Winifred Conkling’s Votes for Women! details the arduous struggle for women’s suffrage in America with compelling biographical profiles of some of the movement’s key figures.
Beginning with the earlier part of the suffrage movement, Votes for Women! combines strong historical research and spirited narrative, spotlighting the lives of Elizabeth Cady Stanton and Susan B. Anthony, two remarkable women who fortuitously crossed paths and began a decades-long friendship and a crusade for female equality.
Though they had their differences in lifestyle, opinion, and general temperament, Stanton and Anthony worked tirelessly toward the shared goal of women’s suffrage. Sadly, neither would live long enough to legally cast her own vote, but as Stanton suggested, their seeds of “winter wheat” would be reaped by generations to come.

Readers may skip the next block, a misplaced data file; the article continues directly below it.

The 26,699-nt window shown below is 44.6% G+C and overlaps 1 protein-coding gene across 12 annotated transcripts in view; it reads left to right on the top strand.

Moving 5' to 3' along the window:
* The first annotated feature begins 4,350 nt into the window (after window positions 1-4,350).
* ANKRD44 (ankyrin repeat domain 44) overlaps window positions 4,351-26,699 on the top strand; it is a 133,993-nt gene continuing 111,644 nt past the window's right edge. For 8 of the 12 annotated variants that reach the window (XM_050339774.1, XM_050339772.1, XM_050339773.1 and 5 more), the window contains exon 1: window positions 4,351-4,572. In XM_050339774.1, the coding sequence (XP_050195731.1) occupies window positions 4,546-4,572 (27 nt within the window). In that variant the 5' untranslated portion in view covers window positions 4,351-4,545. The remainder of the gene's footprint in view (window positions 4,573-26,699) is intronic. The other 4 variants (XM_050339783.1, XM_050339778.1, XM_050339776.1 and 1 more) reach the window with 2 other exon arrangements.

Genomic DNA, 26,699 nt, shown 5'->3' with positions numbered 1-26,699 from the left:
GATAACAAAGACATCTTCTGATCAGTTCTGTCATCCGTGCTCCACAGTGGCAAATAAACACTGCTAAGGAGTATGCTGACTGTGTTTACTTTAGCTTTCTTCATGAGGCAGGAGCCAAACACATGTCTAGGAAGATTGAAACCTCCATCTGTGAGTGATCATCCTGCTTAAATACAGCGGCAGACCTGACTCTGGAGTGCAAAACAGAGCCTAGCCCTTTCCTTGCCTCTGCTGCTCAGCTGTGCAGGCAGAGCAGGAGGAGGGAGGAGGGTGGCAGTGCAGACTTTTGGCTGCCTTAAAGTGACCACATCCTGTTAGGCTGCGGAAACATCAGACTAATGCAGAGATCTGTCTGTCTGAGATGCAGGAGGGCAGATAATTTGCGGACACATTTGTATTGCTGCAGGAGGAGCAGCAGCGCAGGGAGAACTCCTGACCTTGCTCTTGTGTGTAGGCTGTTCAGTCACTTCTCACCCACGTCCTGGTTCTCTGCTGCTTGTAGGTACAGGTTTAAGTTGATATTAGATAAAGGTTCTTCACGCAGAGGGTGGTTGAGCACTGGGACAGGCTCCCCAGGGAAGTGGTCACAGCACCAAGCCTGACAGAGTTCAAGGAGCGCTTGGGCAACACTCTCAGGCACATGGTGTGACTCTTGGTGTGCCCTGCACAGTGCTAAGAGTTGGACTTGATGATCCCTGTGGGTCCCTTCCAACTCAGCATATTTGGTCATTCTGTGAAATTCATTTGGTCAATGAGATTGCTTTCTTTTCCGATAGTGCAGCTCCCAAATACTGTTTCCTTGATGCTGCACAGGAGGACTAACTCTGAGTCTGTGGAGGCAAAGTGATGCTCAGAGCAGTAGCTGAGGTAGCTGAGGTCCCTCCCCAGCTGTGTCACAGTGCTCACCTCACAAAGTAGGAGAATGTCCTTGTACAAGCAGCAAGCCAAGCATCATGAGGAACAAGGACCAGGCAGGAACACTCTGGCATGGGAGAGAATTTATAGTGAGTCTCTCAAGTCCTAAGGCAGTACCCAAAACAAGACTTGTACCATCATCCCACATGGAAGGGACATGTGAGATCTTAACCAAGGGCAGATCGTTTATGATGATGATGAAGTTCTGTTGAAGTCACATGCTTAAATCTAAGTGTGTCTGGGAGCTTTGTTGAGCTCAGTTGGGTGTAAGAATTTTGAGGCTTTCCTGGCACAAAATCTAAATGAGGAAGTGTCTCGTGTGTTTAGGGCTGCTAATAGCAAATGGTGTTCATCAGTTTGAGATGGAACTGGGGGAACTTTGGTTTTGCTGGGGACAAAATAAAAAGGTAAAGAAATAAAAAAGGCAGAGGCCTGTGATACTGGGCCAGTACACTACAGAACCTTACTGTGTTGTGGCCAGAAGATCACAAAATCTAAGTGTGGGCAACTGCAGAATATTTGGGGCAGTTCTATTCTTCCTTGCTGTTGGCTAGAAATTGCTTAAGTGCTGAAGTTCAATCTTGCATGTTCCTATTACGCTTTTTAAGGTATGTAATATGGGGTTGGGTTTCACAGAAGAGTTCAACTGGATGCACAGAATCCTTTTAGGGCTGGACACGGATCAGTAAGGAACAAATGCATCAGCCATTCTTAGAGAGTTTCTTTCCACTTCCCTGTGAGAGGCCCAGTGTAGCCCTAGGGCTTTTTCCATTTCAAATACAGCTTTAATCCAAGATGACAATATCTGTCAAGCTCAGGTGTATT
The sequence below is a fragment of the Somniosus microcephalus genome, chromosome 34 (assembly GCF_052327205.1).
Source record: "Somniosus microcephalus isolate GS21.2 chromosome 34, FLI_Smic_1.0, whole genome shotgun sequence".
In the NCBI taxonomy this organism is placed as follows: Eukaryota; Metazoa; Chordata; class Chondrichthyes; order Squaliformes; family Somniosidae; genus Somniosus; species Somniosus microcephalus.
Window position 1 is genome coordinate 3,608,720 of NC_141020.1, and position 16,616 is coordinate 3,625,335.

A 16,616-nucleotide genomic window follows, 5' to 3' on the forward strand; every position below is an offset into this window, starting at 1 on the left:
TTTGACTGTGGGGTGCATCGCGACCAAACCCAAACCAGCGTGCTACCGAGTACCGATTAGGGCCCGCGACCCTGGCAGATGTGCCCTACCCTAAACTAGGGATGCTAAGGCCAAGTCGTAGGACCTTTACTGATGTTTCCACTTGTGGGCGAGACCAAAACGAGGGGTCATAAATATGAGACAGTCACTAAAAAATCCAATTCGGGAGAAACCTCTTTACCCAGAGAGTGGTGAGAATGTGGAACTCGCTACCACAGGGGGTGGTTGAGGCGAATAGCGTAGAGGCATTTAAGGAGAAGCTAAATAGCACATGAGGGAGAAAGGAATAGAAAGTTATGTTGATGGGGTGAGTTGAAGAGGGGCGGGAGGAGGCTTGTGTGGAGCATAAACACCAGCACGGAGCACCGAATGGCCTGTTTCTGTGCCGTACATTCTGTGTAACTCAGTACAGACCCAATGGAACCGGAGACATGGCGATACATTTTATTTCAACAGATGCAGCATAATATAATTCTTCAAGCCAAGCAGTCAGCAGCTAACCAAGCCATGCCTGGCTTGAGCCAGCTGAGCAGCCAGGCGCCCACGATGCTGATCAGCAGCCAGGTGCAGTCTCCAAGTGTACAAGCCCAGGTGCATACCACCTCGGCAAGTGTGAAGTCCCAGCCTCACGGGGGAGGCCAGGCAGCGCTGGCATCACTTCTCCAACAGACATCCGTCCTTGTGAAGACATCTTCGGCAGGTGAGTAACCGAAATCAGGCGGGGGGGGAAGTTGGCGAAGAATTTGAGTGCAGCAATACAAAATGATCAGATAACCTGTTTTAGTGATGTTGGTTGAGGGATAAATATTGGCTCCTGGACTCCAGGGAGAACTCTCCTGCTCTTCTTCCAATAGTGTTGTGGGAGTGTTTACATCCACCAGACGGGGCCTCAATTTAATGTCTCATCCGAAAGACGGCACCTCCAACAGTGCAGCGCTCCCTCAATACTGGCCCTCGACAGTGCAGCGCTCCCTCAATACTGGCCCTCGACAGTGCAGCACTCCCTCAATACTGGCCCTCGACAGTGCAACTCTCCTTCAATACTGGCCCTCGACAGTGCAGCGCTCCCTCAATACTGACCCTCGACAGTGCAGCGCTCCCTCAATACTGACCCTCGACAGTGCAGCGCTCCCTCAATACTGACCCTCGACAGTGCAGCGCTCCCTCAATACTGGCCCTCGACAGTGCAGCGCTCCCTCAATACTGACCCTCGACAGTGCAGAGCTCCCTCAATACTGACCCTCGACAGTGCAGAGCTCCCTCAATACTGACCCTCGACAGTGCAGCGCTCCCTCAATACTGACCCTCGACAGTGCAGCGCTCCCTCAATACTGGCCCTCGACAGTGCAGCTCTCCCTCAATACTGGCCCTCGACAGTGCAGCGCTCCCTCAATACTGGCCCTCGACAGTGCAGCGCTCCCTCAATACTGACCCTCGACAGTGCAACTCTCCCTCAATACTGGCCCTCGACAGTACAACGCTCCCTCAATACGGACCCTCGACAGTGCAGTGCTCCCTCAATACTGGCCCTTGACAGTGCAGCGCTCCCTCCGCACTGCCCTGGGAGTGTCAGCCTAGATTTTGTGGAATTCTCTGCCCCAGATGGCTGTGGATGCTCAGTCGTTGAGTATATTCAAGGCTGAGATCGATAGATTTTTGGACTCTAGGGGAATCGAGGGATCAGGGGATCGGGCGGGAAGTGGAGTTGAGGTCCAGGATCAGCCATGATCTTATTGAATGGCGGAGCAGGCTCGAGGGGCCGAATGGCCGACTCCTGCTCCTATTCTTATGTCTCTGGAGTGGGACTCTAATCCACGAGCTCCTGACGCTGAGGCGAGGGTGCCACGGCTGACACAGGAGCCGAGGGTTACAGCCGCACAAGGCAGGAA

Moving into the early twentieth century, Votes for Women! follows the wave of enthusiasm that brought renewed energy to the movement. Alice Paul, from a New Jersey Quaker family, transformed the lessons of her socially conscious upbringing into action, rallying supporters to march on Washington and demand action from Woodrow Wilson. Members of this later, more diverse suffragette group were arrested, force-fed in prison, sent to dismal workhouses, or cursed at and assaulted by drunken men demanding to know who was “minding the babies.”
Other aspects of the suffrage quest, such as the contributions of African American social justice activists Sojourner Truth and Ida B. Wells, and the tenuous balancing of civil rights with women’s rights, are also well detailed. Through letters, journals, biographies, photographs, and newspaper accounts, the efforts of the known and unknown women who took up the cause of suffrage are vividly storied, concluding how Seneca Falls’s crop of “winter wheat” continues to grow and bring in its collective harvest.
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